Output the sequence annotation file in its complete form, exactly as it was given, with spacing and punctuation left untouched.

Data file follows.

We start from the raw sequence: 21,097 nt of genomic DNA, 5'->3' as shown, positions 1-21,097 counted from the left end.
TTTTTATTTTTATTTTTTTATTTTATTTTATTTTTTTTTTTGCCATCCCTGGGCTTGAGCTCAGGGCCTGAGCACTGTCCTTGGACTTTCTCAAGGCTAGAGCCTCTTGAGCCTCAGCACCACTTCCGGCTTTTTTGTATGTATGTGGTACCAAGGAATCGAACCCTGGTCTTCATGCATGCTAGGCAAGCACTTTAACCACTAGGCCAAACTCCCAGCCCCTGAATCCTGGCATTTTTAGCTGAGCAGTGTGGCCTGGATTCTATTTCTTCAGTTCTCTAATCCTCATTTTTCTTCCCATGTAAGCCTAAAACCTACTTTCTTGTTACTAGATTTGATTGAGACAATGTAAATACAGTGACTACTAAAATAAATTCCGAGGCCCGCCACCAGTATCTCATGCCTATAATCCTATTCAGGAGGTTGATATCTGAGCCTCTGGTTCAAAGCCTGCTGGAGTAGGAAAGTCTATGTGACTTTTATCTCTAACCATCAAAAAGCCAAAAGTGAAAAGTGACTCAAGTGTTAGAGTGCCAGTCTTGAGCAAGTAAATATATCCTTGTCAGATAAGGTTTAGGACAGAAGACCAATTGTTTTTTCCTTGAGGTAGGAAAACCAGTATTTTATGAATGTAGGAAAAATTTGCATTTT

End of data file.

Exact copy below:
We start from the raw sequence: 21,097 nt of genomic DNA, 5'->3' as shown, positions 1-21,097 counted from the left end.
TTTTTATTTTTATTTTTTTATTTTATTTTATTTTTTTTTTTGCCATCCCTGGGCTTGAGCTCAGGGCCTGAGCACTGTCCTTGGACTTTCTCAAGGCTAGAGCCTCTTGAGCCTCAGCACCACTTCCGGCTTTTTTGTATGTATGTGGTACCAAGGAATCGAACCCTGGTCTTCATGCATGCTAGGCAAGCACTTTAACCACTAGGCCAAACTCCCAGCCCCTGAATCCTGGCATTTTTAGCTGAGCAGTGTGGCCTGGATTCTATTTCTTCAGTTCTCTAATCCTCATTTTTCTTCCCATGTAAGCCTAAAACCTACTTTCTTGTTACTAGATTTGATTGAGACAATGTAAATACAGTGACTACTAAAATAAATTCCGAGGCCCGCCACCAGTATCTCATGCCTATAATCCTATTCAGGAGGTTGATATCTGAGCCTCTGGTTCAAAGCCTGCTGGAGTAGGAAAGTCTATGTGACTTTTATCTCTAACCATCAAAAAGCCAAAAGTGAAAAGTGACTCAAGTGTTAGAGTGCCAGTCTTGAGCAAGTAAATATATCCTTGTCAGATAAGGTTTAGGACAGAAGACCAATTGTTTTTTCCTTGAGGTAGGAAAACCAGTATTTTATGAATGTAGGAAAAATTTGCATTTT